updated 10:35 pm EST, Mon March 7, 2011
HP and others redesign tablets, PCs in iPad 2 wake
The iPad 2 has triggered a minor panic among PC and tablet makers, including a possible HP change in strategy for the future TouchPad, insiders said late Monday. A number of notebook designers, including Acer, ASUS, and HP, have reportedly looked at adding tablet features into what were going to be conventional designs. Digitimes cited the example of a 10-inch Eee Pad's USB keyboard as an example of what sort of Changes might take place.
HP's approach would be in the reverse direction, according to the tips: the company would supposedly be transferring the development of the next TouchPad to its notebook division rather than rely on the former Palm team. The reasons weren't clear, but the company was already in the early planning stages and setting the product direction.
A switch wouldn't preclude the involvement of the former Palm team but would suggest that most of their involvement to webOS rather than the complete design, as they had in the past.
Regardless of HP's plans, other companies making dedicated tablets were also said to be planning urgent redesigns of their own. Two to three companies were postponing their tablets to rework them and compete more effectively with the upgraded iPad. In some cases, hardware was being moved back one to two months, while others might be canceled altogether, a second round of insiders claimed.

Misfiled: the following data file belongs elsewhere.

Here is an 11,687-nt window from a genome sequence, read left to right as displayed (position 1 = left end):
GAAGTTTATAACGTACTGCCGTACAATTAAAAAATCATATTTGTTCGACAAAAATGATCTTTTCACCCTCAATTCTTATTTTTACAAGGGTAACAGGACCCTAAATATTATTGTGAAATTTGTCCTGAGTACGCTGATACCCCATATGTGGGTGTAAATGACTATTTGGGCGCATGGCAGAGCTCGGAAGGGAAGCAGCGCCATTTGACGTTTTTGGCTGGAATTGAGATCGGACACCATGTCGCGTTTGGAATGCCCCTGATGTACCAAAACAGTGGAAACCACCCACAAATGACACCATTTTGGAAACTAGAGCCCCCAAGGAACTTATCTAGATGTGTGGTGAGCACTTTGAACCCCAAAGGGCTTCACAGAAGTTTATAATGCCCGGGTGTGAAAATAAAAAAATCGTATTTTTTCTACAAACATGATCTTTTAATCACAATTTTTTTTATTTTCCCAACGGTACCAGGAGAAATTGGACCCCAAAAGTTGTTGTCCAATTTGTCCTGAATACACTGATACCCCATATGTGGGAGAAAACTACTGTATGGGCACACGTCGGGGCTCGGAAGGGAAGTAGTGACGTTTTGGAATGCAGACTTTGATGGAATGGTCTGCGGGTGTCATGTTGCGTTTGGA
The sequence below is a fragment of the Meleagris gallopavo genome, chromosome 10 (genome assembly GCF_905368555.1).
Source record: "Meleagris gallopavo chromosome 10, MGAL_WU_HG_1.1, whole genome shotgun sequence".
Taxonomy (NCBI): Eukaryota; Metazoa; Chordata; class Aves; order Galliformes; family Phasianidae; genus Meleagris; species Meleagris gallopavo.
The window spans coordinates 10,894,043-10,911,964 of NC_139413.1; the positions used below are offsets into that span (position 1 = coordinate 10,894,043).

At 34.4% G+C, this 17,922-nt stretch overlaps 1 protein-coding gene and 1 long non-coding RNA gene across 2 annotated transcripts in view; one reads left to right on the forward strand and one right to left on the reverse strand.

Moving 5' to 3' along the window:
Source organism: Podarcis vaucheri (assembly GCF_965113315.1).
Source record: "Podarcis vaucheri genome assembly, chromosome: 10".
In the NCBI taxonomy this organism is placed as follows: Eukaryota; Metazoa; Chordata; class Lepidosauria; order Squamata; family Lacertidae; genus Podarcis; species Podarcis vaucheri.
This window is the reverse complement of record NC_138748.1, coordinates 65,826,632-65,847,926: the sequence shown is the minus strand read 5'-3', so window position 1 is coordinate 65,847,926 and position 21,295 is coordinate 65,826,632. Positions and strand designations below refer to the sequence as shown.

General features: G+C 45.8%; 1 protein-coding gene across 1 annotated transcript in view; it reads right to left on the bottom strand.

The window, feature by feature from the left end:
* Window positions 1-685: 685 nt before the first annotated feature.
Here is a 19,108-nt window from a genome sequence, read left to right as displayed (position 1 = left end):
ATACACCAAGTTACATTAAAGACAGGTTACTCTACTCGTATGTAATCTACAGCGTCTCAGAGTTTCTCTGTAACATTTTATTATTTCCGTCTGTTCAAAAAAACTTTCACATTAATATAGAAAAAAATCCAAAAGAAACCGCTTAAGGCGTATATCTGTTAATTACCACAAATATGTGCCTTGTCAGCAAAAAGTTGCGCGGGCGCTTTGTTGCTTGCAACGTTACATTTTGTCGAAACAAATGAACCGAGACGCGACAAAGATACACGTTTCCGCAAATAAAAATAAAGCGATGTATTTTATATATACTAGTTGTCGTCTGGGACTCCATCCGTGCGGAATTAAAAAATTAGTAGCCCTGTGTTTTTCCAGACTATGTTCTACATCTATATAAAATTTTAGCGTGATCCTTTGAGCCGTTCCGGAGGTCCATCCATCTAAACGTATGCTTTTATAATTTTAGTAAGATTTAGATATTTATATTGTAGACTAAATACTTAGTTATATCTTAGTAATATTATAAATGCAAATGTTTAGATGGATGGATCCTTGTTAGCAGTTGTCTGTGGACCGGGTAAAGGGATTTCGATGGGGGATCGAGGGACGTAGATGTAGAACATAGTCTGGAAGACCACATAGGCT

Others were also concerned that the price cut on outgoing iPads to $399 has made it impossible to offer a similar model at what Apple was charging. It's not known if they understood that the older models were on clearance and wouldn't be available permanently.
Sudden redesigns have been a recurring theme since the iPad 2 was introduced last week. Samsung stopped short of planning a redesign but admitted there were parts of the Galaxy Tab 10.1 that were "inadequate" and hinted it would keep the price of the Android 3.0 slate in check instead of trying to charge a premium for what was no longer a superior competitor.